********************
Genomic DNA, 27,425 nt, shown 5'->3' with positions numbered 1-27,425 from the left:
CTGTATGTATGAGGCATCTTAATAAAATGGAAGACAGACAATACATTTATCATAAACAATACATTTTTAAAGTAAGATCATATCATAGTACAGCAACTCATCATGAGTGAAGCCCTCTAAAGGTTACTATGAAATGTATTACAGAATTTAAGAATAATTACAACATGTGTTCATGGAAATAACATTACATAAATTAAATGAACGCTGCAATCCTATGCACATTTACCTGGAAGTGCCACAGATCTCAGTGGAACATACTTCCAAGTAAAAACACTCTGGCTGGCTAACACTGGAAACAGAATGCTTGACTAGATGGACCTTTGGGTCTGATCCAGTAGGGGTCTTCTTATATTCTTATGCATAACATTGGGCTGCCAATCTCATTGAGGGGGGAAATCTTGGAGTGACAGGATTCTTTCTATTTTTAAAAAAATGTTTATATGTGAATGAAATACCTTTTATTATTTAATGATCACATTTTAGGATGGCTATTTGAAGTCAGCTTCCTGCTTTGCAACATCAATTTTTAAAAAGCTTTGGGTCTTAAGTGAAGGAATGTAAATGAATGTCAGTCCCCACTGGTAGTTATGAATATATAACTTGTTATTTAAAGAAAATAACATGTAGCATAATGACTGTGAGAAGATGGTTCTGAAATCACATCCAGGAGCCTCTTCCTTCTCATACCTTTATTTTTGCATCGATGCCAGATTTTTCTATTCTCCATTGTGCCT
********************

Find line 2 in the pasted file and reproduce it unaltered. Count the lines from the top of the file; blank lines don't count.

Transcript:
CTGTATGTATGAGGCATCTTAATAAAATGGAAGACAGACAATACATTTATCATAAACAATACATTTTTAAAGTAAGATCATATCATAGTACAGCAACTCATCATGAGTGAAGCCCTCTAAAGGTTACTATGAAATGTATTACAGAATTTAAGAATAATTACAACATGTGTTCATGGAAATAACATTACATAAATTAAATGAACGCTGCAATCCTATGCACATTTACCTGGAAGTGCCACAGATCTCAGTGGAACATACTTCCAAGTAAAAACACTCTGGCTGGCTAACACTGGAAACAGAATGCTTGACTAGATGGACCTTTGGGTCTGATCCAGTAGGGGTCTTCTTATATTCTTATGCATAACATTGGGCTGCCAATCTCATTGAGGGGGGAAATCTTGGAGTGACAGGATTCTTTCTATTTTTAAAAAAATGTTTATATGTGAATGAAATACCTTTTATTATTTAATGATCACATTTTAGGATGGCTATTTGAAGTCAGCTTCCTGCTTTGCAACATCAATTTTTAAAAAGCTTTGGGTCTTAAGTGAAGGAATGTAAATGAATGTCAGTCCCCACTGGTAGTTATGAATATATAACTTGTTATTTAAAGAAAATAACATGTAGCATAATGACTGTGAGAAGATGGTTCTGAAATCACATCCAGGAGCCTCTTCCTTCTCATACCTTTATTTTTGCATCGATGCCAGATTTTTCTATTCTCCATTGTGCCT